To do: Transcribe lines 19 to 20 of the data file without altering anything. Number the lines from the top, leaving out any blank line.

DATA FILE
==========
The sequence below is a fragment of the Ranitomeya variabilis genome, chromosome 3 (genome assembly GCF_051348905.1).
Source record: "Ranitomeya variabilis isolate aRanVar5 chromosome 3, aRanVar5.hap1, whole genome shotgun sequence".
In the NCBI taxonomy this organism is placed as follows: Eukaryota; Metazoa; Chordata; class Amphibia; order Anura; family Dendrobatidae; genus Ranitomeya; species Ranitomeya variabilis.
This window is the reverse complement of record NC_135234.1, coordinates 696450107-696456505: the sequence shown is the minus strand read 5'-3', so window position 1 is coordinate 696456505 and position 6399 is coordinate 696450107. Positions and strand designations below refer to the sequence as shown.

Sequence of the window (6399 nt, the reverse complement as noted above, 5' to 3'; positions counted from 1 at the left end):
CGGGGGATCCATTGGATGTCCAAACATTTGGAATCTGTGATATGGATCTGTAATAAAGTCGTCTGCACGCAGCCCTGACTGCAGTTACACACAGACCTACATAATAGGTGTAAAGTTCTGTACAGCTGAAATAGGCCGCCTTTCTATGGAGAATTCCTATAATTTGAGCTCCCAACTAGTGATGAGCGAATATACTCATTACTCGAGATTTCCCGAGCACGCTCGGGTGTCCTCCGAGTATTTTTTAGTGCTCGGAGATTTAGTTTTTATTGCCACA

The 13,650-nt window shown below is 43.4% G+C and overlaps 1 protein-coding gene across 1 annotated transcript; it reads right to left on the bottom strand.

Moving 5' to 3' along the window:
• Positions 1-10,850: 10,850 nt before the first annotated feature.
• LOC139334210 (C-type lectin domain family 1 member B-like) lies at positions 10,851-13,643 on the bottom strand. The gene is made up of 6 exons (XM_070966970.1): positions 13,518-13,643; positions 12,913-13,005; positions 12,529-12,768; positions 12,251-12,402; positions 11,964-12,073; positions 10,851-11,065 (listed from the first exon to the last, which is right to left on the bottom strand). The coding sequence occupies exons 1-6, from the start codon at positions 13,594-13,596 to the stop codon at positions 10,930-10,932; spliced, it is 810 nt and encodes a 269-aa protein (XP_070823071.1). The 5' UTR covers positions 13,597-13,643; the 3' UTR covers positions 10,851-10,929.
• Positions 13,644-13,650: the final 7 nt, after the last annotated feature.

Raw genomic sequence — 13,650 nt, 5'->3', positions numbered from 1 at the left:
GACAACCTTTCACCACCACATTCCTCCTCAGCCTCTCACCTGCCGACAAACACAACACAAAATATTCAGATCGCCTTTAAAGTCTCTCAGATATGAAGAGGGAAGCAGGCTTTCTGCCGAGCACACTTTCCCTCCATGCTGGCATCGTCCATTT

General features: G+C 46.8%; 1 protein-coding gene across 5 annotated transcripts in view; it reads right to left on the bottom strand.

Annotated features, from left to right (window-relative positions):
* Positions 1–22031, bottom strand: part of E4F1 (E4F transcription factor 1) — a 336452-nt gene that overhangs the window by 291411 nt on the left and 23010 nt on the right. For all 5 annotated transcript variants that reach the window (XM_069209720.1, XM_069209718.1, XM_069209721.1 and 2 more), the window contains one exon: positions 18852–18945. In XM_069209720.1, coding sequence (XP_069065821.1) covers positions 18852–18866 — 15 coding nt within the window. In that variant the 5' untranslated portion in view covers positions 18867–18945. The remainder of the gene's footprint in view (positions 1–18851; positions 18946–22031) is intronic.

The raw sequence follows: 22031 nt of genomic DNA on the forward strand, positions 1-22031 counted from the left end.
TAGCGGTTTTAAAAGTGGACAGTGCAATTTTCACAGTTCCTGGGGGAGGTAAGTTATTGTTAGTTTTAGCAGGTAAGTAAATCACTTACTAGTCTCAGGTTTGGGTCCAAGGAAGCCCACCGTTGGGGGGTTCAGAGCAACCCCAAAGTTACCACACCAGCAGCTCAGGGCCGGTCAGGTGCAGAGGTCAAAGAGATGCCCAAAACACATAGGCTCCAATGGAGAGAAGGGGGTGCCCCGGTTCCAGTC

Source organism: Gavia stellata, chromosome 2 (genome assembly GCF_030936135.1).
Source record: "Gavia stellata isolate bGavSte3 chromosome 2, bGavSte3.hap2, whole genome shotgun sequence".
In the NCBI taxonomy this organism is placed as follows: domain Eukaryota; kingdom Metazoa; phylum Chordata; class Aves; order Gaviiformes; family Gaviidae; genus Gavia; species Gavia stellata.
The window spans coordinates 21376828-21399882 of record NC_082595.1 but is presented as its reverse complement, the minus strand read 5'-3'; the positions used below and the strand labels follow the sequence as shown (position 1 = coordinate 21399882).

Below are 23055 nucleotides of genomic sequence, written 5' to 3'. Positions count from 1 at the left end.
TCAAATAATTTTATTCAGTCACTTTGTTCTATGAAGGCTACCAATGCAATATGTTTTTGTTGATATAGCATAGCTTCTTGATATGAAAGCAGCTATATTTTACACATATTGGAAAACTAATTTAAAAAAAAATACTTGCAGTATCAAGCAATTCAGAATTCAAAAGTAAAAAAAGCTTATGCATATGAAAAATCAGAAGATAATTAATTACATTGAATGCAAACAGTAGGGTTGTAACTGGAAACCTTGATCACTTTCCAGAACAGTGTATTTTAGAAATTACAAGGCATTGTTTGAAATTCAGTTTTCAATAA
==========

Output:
Source organism: Gavia stellata, chromosome 2 (genome assembly GCF_030936135.1).
Source record: "Gavia stellata isolate bGavSte3 chromosome 2, bGavSte3.hap2, whole genome shotgun sequence".